A multicenter, open label, single-arm, phase 3b study (CONSONANCE) to assess efficacy of ocrelizumab in patients with primary and secondary progressive multiple sclerosis: year 1 interim analysis of cognition outcomes
Ralph Benedict1, Maria Pia Sormani2, Marisa McGinley3, Douglas Arnold4, Amit Bar-Or5, Robert Bermel3, Pavan Bhargava6, Declan Chard7, Guy Gherardi8, Roland Henry9, Owain Howell10, Christine Lebrun-Frenay11, Letizia Leocani12, Catherine Lubetzki13, Agne Kazlauskaite8, Thomas Kuenzel8, Xavier Montalban14, Finn Sellebjerg15, Giancarlo Comi16, Licinio Craveiro8, Helmut Butzkeuven17
1University at Buffalo, 2University of Genoa, 3Cleveland Clinic, 4McGill University and NeuroRx, 5University of Pennsylvania, 6John Hopkins University, 7NMR Research Unit, University College London and National Institute for Health Research, University College London Hospitals, 8Roche, 9University of California, 10Swansea University, 11Centre Hospitalier Universitaire de Nice, Université Côte d’Azur UR2CA, 12Vita Salute San Raffaele University, 13APHP Sorbonne University, 14Vall d'Hebron University Hospital, 15Copenhagen University Hospital, 16Vita Salute San Raffaele University, Casa di Cura del Policlinico, 17Monash University
Objective:
To report year 1 interim analysis of cognitive outcomes in the single-arm, phase 3b CONSONANCE study (NCT03523858) designed to evaluate effectiveness and safety of ocrelizumab in patients with primary (PPMS) or secondary progressive multiple sclerosis (SPMS).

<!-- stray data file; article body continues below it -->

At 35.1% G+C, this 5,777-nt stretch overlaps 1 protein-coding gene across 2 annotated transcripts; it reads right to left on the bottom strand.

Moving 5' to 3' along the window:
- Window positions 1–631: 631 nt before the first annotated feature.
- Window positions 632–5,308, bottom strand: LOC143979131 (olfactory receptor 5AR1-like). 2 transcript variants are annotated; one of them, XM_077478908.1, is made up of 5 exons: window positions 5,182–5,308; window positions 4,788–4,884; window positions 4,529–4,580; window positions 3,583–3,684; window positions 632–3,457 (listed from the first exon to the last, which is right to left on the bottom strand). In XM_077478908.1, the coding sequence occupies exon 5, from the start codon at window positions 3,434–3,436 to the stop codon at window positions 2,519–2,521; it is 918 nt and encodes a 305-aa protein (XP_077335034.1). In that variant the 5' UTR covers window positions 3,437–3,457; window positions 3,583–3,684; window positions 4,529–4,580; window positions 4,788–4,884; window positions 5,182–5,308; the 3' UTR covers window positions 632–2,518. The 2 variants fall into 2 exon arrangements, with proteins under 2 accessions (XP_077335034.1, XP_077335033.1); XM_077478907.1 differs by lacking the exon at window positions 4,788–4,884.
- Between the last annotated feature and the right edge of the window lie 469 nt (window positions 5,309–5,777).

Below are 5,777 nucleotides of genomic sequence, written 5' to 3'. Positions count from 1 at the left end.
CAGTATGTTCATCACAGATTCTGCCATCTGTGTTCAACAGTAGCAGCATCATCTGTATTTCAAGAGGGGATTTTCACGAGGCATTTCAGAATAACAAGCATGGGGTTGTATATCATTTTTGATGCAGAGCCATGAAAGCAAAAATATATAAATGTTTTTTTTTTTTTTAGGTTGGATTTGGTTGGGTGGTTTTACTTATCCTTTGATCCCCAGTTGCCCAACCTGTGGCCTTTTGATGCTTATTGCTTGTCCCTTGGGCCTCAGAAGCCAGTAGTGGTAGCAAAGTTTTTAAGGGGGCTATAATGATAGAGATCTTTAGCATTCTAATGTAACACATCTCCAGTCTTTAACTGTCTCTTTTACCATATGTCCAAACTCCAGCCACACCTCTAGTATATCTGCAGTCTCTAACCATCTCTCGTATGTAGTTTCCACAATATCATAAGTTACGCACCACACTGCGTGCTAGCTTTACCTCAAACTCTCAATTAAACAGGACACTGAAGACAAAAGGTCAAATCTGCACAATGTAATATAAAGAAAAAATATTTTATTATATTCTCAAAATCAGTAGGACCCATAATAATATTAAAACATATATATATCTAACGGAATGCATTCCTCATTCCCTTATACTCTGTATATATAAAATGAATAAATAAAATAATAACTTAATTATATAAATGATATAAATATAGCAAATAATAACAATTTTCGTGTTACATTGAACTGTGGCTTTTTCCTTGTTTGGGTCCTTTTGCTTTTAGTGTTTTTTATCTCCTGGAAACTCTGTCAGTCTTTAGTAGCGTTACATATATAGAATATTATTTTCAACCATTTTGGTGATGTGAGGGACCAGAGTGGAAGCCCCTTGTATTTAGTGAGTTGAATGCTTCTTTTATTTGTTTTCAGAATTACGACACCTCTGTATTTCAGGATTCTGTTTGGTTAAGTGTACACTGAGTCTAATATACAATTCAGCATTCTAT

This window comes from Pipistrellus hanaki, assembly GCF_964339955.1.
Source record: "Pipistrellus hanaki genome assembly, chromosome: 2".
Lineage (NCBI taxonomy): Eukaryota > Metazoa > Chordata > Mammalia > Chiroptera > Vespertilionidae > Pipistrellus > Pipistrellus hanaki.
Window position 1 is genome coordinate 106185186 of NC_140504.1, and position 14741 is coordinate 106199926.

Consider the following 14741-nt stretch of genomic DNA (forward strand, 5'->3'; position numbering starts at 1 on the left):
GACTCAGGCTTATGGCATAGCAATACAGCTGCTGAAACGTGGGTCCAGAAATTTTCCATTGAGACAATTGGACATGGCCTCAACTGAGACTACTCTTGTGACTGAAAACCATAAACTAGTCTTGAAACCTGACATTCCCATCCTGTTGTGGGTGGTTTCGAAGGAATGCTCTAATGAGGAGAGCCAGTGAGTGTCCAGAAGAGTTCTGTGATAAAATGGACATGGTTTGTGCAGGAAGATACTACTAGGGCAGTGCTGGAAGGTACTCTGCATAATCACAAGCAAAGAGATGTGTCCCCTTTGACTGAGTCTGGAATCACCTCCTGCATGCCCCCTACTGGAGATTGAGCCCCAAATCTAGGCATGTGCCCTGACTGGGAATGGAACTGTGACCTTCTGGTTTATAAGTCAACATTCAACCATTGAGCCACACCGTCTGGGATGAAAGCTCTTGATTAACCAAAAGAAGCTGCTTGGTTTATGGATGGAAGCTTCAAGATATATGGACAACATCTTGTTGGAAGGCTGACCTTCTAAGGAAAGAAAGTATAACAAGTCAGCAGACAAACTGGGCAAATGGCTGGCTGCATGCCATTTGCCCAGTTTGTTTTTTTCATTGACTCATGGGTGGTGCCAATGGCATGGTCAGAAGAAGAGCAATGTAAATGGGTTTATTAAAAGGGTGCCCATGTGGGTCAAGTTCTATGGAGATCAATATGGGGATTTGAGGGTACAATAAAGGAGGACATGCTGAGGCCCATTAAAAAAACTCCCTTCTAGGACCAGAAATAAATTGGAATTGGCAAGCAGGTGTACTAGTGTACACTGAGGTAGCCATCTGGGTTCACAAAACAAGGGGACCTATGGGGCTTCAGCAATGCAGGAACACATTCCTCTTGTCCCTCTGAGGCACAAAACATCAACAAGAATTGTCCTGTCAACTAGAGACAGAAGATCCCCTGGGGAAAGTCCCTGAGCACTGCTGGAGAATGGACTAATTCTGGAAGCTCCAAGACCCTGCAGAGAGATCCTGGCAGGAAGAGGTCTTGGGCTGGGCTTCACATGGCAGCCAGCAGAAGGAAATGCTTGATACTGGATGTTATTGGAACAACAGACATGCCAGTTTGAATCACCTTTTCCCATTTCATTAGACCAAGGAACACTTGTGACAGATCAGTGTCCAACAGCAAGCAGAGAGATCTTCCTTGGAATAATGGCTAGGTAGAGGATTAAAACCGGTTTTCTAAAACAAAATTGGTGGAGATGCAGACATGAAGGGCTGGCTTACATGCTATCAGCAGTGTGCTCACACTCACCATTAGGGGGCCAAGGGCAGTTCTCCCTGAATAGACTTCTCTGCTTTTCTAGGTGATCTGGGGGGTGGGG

Background:
Cognitive impairment is very common in patients with MS and negatively affects quality of life. CONSONANCE is the first trial to explore the effect of ocrelizumab on cognitive outcomes in both forms of progressive MS. 
Design/Methods:
Eligible patients receive ocrelizumab 600 mg every 24 weeks for up to 4 years. Yearly cognitive assessments include: oral response version of the Symbol Digit Modalities Test (SDMT), and three immediate recall trials of the Brief Visuospatial Memory Test-Revised (BVMT-R). Mean percentage change from baseline (CfB) and change in SDMT ≥4 points were calculated.
Results:
The analysis included 629 (SPMS 325; PPMS 304) patients (mean age 48.5 years, 52.3% female). At baseline, mean (SD) BVMT-R total score was 18.8 (8.1) points (SPMS 18.6 [8.0]; PPMS 18.9 [8.2]), and at year 1, a mean (SD) CfB of +14.9% (69.8%) (SPMS 15.0% [71.1%]; PPMS 14.7% [68.4%]) was observed. At baseline, mean (SD) SDMT score was 42.3 (13.8) (SPMS 42.0 [13.7]; PPMS 42.6 [13.9]), and 45.3% (269/594) of patients had a score <43 points. At year 1, a mean (SD) CfB of +10.7% (72.8%) (SPMS 12.6% [93.3%]; PPMS 8.6% [39.1%]) was reported. Clinically meaningful improvement (increase of ≥4 points) and worsening (decrease of ≥4 points) in SDMT was observed in 34.4% (186/540) (SPMS 34.8%; PPMS 34.1%) and 30.0% (162/540) (SPMS 33.0%; PPMS 26.7%) of patients, respectively. 
Conclusions:
Patients with progressive MS enrolled into CONSONANCE exhibit moderate-to-severe dysfunction in information processing speed and visuospatial memory. At year 1, treatment with ocrelizumab was associated with stable or improved cognitive function in most patients, and observations were similar in patients with SPMS and PPMS.